Independence, MO – Watch out, Martha Stewart: Betty Snapp’s in the house.
That phrase kept running through my mind Thursday evening as we drove to Kate’s family’s farm in Brookfield, Mo., after spending the day at my parents’ Independence Thanksgiving feast.
It was anything but typical.
The van we saw parked in their driveway as we turned onto Norwood Avenue foretold the day’s events. Its logo said Redi-Rooter.
We parked on the street and made our way to the house. There we learned that, several hours earlier, the kitchen faucet had exploded like a geyser.
“It shot water everywhere,” mom said with a grin.
No worries, I thought. There were lots of relatives to catch up with, and the kids had already divided into teams for their backyard soccer match.
I enjoyed talking with Dock, my cousin’s former husband who was visiting from Texas. He’d joined the feast to catch up with our family and spend the holiday with his sons.
I also got acquainted with Colin, the brother of another cousin’s husband. The Stilwell, Kan., native, who was visiting from New York, is an accomplished professional pianist who regaled us with concert-quality renditions of Chopin and Debussy, among others.
The second report came to me and my hungry relatives waiting patiently in the living room as Colin explained his experiences at InterLochen and Julliard.
“The microwave just broke,” somebody announced. It was an important and potentially meal-delaying detail about which the courier felt the family should know.
The significance of the broken microwave was its important role in the day’s meal. The 23-pound turkey had come out of the oven a bit undercooked, either because the thermostat had broken or – even though it was sold as a fresh bird – because it wasn’t fully thawed when mom put it in. The kitchen pit crew was finishing the meal’s main attraction in the microwave.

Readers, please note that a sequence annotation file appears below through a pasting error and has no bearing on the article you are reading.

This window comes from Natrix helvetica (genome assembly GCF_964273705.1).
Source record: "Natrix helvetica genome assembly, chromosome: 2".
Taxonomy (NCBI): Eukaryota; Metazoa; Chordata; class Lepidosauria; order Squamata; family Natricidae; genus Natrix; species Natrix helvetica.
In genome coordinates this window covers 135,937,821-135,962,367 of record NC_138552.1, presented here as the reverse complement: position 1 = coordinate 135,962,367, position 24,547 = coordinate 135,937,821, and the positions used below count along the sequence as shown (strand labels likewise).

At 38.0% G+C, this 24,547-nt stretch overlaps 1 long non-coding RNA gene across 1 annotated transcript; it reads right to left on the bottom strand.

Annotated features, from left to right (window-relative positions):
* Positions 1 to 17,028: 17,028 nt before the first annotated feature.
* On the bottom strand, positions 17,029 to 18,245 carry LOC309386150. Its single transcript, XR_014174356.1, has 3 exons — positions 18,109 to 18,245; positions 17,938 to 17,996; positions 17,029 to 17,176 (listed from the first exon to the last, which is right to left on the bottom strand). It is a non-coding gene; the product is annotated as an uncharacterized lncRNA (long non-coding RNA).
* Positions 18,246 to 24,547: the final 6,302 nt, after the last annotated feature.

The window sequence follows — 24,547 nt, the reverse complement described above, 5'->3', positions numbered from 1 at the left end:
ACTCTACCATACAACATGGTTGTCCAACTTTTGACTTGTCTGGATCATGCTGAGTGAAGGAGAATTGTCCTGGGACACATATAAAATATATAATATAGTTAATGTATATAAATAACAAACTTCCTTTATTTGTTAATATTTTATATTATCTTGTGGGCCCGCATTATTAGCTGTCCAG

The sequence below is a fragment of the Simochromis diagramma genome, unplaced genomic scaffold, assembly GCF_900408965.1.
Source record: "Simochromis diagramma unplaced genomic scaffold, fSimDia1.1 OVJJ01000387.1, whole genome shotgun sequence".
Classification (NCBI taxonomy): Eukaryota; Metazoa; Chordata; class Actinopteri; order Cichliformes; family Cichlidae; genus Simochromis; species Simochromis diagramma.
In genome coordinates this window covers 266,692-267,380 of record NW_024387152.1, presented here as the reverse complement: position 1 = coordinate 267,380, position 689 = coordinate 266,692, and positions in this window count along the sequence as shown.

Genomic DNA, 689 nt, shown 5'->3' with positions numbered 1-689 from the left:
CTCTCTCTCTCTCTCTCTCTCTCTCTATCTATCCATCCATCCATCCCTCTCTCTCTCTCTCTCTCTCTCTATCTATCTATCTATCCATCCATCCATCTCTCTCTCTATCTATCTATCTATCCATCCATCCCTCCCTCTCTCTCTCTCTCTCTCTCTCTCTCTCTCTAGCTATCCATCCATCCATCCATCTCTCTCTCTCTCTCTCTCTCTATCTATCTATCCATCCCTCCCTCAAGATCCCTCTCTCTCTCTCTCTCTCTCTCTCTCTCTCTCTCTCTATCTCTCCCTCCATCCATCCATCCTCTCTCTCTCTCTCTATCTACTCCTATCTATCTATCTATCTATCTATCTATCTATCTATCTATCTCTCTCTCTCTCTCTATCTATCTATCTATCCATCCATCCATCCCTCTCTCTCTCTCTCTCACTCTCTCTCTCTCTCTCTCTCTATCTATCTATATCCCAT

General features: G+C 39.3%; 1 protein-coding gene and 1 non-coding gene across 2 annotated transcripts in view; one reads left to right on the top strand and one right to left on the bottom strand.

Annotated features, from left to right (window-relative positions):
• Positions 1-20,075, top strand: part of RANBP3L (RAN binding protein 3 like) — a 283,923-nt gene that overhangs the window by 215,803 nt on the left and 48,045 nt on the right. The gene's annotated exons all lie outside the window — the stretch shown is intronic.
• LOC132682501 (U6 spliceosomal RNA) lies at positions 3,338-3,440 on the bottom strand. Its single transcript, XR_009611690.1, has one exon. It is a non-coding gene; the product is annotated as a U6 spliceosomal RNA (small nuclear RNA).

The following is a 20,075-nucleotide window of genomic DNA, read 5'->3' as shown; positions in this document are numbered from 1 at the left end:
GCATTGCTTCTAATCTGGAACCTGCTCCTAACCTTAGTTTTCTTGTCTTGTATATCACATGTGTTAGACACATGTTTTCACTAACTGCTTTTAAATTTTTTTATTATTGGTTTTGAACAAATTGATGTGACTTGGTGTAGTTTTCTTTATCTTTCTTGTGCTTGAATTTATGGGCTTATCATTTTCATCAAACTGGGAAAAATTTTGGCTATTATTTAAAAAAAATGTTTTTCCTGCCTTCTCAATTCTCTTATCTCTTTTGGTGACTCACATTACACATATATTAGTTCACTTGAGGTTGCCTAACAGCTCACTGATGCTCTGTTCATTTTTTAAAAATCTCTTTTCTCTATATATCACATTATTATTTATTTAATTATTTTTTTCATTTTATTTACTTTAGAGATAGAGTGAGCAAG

“Don’t worry, gang,” I heard mom cheer reassuringly. “It’s almost ready!”
Though I’d stayed out of the kitchen to let the cooking team triage the problem, I decided to swing through for a quick personal update and to provide moral support (aka sample the turkey). That’s when I learned mom’s pep talk wasn’t in response to the broken microwave – that was old news.
She was encouraging her troops because the mixer, with which a family member was mashing potatoes, had also broken.
“They may be a little lumpy, but at least they’re the real thing,” mom said with a laugh.
Several minutes later, dad called the family together in the dining room. He blessed the food and offered thanks for our fellowship.
All I could think of was how thankful I am for mom. What an amazing woman.
Others would have crawled into a corner in the face of the day’s setbacks, pinching themselves to wake from the nightmare. But not Betty Snapp.
She faced the day’s challenges head on, as she does all obstacles. And with her typical grace and aplomb, she enlisted those around her to help solve the problem.
The Thanksgiving meal was great. Even better was how our family came together to solve the day’s challenges and work as a team to get the fantastic feast on the table.
Behind it all was my amazing mother, the person I’m most thankful for this Thanksgiving weekend.
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